On the positive side, it informs and inspires our work. It allows us to observe elements in life which most take for granted or miss all together. Consequently, our art helps people to see afresh and anew.
On the flip side, our sensitivity ceaselessly reminds us of the immense corruption, brokenness, and depravity in the world. It is overwhelming at times, and, worse, gives the artist a sense of futility, i.e., nothing he/she does will make a difference. One’s motto becomes, “What’s the point?”
Perhaps productive artists are either overly optimistic people, insatiably driven to succeed, or simply disciplined. And maybe there is another type: the one who is broken and sad about the world and simply wants to cry through their art.
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Expectations for 2010
by oliver, TX, USA
A year or so ago you wrote a letter about getting prepared for tough economies. As I recall you said some important things like, get out of debt, work, work, work and set your expectations reasonably, appropriately and perhaps more modestly.
In addition to the physical dark days for us in the Northern Hemisphere — days are getting longer now YEA. I wonder how many of those who didn’t take your sage advice and get properly prepared as you advised are now struggling with lack of planning and too high a set of expectations and not enough internal satisfaction?
The economy is supposedly going to recover a little this year, but art sales are generally, except for the cream of the cream and a rare exception, going to be difficult again with artists competing very heavily for the opportunities that are there. Art sales, and luxury goods are usually amongst the last to recover. Most consumers will make sure they have a roof, buy a nicer meal, replace a worn wardrobe, car or tv before buying art. Your “filter priorities” and “waste not want not” speak to this yet again. People worried about losing their jobs will be paying off debt and saving as they can rather than splurging. We have a reported 10% unemployment and many say it may be as high as 17% because many have simply given up looking for work.
All that said I think your advice of a year ago as I recall it holds true again for this year and if expectations are properly set, “be thankful for the smallest blessings,” it will be easier to see the glass half full or full because you will have done well according to plan. I notice many of your plan items below state get satisfaction from the work itself and sharing with others.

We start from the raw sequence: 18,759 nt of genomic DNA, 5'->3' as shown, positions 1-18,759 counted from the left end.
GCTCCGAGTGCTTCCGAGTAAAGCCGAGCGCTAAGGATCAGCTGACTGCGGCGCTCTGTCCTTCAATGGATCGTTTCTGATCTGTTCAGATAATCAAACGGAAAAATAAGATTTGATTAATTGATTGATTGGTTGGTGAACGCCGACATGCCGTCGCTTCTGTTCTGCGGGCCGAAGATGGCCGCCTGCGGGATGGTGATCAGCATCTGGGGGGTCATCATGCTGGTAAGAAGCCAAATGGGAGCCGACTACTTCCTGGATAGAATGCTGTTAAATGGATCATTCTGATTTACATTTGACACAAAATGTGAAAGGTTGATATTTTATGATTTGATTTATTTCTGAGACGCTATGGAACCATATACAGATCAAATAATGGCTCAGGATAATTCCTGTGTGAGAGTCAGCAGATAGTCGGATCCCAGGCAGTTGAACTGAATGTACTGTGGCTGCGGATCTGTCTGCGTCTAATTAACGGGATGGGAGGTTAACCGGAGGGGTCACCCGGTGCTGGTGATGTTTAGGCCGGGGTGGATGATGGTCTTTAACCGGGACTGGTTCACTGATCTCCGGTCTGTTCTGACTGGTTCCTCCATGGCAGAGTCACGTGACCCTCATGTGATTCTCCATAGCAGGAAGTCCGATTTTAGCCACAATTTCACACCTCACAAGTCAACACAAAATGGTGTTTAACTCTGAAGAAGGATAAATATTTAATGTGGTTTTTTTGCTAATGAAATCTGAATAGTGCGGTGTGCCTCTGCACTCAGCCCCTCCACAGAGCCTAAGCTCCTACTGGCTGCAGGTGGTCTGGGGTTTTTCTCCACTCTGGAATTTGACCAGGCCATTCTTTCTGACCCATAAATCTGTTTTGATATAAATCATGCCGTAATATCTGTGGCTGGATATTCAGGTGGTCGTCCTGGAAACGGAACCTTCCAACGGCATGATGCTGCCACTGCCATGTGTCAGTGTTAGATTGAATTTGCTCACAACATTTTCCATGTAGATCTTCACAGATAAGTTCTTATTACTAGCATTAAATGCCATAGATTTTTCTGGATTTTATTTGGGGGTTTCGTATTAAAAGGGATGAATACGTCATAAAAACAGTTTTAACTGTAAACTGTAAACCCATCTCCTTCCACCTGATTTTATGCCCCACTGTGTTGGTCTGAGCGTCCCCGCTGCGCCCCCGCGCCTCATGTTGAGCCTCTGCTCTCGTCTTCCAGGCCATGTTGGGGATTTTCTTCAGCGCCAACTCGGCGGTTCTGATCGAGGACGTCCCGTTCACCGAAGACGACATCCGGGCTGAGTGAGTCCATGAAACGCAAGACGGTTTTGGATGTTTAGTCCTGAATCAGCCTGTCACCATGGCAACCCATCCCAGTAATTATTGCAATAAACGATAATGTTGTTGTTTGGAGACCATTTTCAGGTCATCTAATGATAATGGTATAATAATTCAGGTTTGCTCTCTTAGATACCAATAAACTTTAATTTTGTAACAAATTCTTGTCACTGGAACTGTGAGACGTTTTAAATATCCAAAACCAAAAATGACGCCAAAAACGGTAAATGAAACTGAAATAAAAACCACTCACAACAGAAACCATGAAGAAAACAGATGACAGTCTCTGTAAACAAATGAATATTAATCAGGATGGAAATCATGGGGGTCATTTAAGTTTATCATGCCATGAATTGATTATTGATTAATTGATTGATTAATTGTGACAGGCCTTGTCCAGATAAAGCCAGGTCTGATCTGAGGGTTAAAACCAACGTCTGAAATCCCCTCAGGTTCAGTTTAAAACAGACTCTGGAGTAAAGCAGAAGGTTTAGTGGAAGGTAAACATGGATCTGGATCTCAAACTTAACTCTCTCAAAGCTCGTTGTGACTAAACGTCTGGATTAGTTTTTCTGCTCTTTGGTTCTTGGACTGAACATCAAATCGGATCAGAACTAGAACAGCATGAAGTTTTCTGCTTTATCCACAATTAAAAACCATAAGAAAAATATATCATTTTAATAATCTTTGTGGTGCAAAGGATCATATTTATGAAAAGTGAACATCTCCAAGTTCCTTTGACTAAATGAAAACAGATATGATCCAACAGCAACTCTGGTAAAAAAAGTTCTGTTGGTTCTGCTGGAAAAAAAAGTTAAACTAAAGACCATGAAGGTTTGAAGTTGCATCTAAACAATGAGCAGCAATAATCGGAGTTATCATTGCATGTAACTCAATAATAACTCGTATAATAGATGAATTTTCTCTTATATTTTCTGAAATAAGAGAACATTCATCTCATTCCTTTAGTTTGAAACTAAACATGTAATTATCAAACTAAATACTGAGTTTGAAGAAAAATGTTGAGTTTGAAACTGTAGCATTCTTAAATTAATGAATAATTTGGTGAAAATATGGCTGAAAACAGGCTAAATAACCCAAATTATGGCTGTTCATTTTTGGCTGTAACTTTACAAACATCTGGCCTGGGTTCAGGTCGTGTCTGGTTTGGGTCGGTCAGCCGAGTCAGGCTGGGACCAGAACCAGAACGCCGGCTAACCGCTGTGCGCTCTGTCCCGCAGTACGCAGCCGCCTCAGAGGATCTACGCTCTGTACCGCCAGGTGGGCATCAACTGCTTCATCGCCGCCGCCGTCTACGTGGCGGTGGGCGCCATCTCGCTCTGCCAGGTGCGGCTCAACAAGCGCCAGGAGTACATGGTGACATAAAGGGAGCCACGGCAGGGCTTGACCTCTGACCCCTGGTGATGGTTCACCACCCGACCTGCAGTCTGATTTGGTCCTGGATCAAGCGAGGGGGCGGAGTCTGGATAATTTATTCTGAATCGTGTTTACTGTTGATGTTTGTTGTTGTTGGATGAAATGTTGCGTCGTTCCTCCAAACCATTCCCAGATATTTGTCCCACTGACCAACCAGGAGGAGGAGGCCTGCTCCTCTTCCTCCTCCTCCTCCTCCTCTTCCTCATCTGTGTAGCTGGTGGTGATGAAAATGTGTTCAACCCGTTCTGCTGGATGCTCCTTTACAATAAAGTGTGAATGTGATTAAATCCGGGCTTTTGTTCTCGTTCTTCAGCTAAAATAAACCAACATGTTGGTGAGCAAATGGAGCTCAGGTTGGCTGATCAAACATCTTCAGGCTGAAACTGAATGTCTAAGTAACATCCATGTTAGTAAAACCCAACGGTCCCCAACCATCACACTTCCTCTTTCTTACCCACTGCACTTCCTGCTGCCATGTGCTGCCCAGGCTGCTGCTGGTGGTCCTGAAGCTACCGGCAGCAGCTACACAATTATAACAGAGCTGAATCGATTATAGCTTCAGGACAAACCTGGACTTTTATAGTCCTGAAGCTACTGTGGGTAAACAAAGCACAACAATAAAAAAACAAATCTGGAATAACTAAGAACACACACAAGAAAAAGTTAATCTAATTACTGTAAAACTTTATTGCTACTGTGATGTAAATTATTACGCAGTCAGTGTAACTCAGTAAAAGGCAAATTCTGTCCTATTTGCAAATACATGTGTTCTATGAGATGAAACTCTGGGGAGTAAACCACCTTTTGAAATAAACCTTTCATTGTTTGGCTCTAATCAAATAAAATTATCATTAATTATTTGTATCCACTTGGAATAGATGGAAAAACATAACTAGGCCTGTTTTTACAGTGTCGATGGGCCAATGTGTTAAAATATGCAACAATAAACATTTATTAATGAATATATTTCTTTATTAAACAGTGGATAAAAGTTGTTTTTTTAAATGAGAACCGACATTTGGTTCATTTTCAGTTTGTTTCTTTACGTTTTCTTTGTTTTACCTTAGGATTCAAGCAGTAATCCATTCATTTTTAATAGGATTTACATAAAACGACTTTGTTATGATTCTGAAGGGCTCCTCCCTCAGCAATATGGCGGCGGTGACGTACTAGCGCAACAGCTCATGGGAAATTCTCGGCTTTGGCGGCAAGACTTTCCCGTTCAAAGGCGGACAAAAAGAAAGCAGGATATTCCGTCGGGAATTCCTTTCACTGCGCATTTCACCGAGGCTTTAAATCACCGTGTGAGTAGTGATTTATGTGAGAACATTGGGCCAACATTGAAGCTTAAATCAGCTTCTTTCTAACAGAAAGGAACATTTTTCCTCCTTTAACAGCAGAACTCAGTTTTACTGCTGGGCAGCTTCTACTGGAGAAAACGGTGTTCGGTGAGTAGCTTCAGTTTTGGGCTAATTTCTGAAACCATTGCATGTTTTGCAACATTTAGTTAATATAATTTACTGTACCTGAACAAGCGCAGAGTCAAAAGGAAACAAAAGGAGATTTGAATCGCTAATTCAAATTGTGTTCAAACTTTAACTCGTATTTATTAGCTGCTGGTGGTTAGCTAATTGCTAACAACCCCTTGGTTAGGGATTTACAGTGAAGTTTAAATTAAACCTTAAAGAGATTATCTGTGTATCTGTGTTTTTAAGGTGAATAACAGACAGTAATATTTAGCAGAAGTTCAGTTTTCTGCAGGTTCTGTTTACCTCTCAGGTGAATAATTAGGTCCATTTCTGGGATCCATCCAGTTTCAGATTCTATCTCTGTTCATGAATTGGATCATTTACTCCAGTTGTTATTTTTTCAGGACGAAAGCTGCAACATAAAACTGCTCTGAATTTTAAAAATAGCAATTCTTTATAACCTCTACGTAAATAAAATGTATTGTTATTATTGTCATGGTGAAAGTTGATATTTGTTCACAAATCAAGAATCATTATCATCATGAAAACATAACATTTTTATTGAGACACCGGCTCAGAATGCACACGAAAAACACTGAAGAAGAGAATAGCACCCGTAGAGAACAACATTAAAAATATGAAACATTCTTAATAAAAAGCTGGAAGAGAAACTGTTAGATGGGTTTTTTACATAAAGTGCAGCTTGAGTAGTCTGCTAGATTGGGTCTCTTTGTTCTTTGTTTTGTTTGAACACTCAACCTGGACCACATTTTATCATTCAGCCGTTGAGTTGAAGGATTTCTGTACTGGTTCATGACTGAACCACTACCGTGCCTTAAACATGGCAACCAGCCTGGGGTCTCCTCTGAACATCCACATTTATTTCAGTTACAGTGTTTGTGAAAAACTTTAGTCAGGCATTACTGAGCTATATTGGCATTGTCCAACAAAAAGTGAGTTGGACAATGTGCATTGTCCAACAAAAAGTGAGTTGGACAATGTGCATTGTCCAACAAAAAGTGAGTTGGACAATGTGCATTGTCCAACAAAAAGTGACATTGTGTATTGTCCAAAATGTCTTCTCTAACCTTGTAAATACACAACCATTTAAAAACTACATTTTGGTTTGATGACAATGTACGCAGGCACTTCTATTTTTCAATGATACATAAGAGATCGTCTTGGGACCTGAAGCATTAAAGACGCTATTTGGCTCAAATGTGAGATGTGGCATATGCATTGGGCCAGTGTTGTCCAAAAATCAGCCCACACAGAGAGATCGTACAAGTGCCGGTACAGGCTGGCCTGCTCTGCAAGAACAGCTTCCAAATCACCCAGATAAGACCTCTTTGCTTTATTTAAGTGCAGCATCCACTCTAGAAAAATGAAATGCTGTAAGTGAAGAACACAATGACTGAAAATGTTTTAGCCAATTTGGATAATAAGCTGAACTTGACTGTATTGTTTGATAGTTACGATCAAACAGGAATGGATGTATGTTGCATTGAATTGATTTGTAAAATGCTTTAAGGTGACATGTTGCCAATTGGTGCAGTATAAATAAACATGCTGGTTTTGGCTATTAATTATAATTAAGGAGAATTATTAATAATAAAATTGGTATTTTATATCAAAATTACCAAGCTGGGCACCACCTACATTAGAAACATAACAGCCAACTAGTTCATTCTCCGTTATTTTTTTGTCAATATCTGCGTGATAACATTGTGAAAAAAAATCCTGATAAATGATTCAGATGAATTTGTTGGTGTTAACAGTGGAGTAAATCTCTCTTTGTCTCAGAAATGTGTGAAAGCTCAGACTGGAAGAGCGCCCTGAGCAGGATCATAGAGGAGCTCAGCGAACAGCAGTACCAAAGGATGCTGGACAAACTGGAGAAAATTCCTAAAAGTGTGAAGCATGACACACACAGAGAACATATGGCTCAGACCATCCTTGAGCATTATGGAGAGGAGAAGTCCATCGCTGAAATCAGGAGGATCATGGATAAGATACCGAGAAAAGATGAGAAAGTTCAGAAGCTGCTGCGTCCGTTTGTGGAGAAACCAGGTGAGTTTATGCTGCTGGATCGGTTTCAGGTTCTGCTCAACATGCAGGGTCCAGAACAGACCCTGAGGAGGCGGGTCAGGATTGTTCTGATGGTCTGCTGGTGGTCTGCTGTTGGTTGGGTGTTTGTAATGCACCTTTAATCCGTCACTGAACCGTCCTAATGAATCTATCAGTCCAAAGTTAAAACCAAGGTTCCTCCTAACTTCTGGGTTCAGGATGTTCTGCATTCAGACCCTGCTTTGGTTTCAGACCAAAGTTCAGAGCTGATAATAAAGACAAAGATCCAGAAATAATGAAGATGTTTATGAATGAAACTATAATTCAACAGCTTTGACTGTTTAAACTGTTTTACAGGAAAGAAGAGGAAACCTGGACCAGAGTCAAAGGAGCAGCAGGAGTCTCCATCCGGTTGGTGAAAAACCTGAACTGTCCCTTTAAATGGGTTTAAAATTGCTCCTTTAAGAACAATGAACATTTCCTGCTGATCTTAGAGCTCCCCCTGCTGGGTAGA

Setting the table properly and getting prepared in tough times demonstrates you are a survivor and you will have grown, be well positioned and be ready for better times ahead. Just surviving with new good work, a few influential people knowing that you survived, still improving your work may be a great accomplishment for 2010.
oil painting 6 x 6 inches
You may be interested to know that artists from every state in the USA, every province in Canada, and at least 115 countries worldwide have visited these pages since January 1, 2013.
That includes Al Wilson of Okanagan Falls, BC, Canada, who wrote, “I read an interesting review of a new book by Barbara Ehrenreich, Bright-Sided with subtitle: ‘How the Relentless Promotion of Positive Thinking Has Undermined America.’ The book stimulates thought regarding the somewhat unquestioning acceptance (by optimists such as myself) of ‘the power of positive thinking.’ ”
And also Doug Williams of Vancouver, BC, Canada, who wrote, “This is all very lovely positive stuff, Robert. Take a look at this for the other view.
And also Jill Charuk of Canada, who wrote, “This is very timely advice. It reminds me of the Four Agreements by Don Miguel Ruiz. The first one is “Be impeccable with your word.” Our word can do great damage, especially by “cursing” someone, calling them stupid or untalented. Artists at times can curse themselves. Time to stop and be gentle.”
Enjoy the past comments below for Sunny side up…